Remove obsolete skills and old jobs even if you are not in a technical field. The skills you used in a mailroom 40 years ago are not relevant either, since many aspects of shipping, receiving, document production, and document distribution are automated now.
I’ve used this approach with clients for more than 20 years with good—and sometimes great—results. Recently, one of my clients—an IT project administrator—got a new job through his temp agency the next day. I sent another client with a specialized background his resume last Tuesday. He had at least 2 interviews by Friday.
Avoid references to your religious or ethnic affiliation.
Frequently, I find references to places of worship and religious organizations on resumes job-seekers send me. There is no reason for prospective employers to know your religious affiliation. Most of the time, these entries represent places where job-seekers have volunteered. Employers do value a commitment to community service, I believe. Nonetheless, I recommend only including secular volunteer work on your resume.
You should be proud of your commitment to faith-based and other organizations in your community. We live and work in a diverse world, though, so we do not want our religious, ethnic, or other affiliations to sway employers one way or the other.
De-emphasize employment gaps to reduce bias.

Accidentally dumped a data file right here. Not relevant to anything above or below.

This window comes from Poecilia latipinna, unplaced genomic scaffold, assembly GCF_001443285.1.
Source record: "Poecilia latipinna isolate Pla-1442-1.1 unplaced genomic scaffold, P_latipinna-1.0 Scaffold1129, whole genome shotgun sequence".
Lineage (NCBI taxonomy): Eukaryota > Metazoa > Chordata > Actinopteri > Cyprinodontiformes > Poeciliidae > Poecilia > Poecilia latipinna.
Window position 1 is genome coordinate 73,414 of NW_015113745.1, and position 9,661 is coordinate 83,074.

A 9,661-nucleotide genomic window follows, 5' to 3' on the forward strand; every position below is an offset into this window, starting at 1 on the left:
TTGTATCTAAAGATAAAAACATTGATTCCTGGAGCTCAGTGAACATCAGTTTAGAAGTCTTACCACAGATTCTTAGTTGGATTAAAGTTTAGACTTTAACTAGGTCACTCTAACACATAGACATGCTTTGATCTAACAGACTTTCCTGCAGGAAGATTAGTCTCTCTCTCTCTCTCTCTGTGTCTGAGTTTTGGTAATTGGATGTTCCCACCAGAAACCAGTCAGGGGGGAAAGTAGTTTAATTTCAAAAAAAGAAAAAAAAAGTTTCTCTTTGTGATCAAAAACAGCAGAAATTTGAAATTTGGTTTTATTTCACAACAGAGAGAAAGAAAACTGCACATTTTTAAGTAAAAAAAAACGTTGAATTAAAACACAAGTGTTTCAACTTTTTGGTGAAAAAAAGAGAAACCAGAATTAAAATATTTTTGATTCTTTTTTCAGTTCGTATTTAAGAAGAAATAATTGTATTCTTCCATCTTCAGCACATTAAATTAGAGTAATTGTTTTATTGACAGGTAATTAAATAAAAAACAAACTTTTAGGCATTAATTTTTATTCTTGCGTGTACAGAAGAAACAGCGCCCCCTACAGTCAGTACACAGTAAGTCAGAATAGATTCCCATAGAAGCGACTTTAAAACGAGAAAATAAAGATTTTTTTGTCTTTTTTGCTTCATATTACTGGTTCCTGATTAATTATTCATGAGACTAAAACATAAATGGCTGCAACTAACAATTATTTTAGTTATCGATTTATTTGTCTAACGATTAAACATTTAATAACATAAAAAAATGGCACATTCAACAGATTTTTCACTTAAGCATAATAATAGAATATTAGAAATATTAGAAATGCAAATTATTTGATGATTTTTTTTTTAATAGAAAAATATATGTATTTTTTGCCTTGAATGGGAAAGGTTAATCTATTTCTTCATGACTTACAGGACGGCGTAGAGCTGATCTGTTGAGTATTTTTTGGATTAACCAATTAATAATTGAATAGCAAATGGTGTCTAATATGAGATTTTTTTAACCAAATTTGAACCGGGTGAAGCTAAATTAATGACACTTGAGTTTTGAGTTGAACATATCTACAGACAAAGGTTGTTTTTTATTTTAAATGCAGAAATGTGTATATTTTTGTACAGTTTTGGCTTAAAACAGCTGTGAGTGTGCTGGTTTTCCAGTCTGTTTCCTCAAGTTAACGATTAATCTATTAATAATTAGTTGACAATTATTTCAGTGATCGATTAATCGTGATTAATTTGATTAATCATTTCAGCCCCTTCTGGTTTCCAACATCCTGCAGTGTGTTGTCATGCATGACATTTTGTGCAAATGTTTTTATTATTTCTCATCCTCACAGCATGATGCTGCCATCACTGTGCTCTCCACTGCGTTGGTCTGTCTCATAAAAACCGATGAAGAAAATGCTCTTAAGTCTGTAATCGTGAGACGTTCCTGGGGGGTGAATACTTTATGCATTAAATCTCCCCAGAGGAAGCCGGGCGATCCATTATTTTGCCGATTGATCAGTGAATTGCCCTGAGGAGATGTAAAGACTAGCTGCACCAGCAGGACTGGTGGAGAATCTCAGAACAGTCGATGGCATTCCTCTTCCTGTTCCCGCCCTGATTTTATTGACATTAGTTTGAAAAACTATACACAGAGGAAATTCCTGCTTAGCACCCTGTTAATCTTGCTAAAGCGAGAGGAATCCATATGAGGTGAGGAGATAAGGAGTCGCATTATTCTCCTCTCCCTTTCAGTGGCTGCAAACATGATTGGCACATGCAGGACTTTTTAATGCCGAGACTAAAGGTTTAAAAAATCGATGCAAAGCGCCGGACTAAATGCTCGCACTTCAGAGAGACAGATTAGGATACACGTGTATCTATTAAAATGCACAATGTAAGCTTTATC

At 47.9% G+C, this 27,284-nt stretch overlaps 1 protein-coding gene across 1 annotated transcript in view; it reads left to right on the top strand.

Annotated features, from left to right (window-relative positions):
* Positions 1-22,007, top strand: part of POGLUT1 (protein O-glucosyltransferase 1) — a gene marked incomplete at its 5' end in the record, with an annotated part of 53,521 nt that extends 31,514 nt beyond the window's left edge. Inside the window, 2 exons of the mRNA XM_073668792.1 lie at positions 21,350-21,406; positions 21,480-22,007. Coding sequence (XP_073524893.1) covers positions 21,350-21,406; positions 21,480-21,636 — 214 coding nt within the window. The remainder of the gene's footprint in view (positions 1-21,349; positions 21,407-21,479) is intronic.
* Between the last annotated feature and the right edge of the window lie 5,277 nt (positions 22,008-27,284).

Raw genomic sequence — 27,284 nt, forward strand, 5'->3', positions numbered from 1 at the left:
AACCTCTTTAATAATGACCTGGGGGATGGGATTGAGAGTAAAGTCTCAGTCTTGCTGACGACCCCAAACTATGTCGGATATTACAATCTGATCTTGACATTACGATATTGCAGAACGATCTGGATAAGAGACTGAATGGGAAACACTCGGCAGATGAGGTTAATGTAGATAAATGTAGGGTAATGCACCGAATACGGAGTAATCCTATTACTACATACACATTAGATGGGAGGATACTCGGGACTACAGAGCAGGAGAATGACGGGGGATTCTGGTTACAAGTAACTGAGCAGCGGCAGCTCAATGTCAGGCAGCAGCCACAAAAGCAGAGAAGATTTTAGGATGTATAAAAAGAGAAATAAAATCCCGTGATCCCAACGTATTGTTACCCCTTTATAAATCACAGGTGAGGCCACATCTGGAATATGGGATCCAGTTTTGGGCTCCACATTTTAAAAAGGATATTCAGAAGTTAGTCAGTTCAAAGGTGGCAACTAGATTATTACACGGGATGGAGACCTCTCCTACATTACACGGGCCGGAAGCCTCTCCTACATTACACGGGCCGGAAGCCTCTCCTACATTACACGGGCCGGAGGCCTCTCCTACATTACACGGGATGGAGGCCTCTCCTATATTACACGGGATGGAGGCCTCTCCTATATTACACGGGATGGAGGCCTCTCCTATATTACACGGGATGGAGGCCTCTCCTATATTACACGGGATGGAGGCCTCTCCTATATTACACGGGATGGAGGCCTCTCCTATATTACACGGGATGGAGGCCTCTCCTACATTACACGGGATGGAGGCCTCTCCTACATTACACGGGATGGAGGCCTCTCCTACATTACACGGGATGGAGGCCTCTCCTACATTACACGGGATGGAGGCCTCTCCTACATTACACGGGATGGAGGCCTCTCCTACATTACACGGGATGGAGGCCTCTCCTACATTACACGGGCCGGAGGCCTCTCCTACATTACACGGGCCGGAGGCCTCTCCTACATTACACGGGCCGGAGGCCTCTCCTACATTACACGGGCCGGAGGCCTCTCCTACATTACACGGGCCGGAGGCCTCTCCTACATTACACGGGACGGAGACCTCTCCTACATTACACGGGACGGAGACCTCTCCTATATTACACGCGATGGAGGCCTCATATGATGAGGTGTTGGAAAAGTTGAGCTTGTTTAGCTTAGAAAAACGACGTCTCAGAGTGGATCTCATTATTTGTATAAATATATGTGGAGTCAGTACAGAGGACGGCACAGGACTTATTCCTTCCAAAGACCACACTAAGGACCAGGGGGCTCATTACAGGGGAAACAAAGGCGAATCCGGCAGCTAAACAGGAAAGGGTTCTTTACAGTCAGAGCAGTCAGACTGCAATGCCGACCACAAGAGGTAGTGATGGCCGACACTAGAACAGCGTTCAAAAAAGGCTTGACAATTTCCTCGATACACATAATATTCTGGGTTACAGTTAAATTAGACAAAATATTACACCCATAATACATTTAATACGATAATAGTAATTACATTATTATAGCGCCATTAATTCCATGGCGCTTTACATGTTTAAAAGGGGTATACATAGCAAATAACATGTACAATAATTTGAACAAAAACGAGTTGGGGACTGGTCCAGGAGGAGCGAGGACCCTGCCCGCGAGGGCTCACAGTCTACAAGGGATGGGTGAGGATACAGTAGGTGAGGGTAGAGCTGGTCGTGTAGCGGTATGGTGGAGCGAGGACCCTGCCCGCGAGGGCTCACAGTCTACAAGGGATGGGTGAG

Many positive and negative situations in our lives can lead to gaps in salaried employment. Frequently, we associate gaps in work histories with the career breaks parents take to raise families. Researchers have found that employment gaps in excess of six months result in reducing the chance a job-seeker will be selected for an interview.
I’ve worked with hundreds of job-seekers that have gaps in salaried employment. The vast majority of clients with employment gaps, I’ve observed, were not sitting home watching TV or surfing the Internet. They were volunteering at their child’s school, raising funds for a community program, doing part-time consulting (sometimes informally for little or no pay) for a family member’s business, or caring for children. All of these activities can be considered jobs for resume purposes. An engineer I worked with was thrilled when I showed her that she could fill her five year gap with informal consulting she did for a relative’s start-up business.
We can fill employment gaps honestly even in the most challenging situations to help job-seekers reduce the potential for discrimination.
Avoid the potential for bias due to illness and disabilities.
Another reason job-seekers may have employment gaps is because of illness or disabilities. This could be a more important issue in the wake of our COVID-19 Crisis. Once again, you will probably find activities you can put on your resume, even if you were not receiving a paycheck. If you are doing some form of community organizing—even online—we will probably be able to use it.
We are here as always to review your current resume if you have one and show you what we can do to make it shine for you. You can also start by clicking the link below. Also, take a look at our free report on common resume mistakes that will eliminate you early in the process.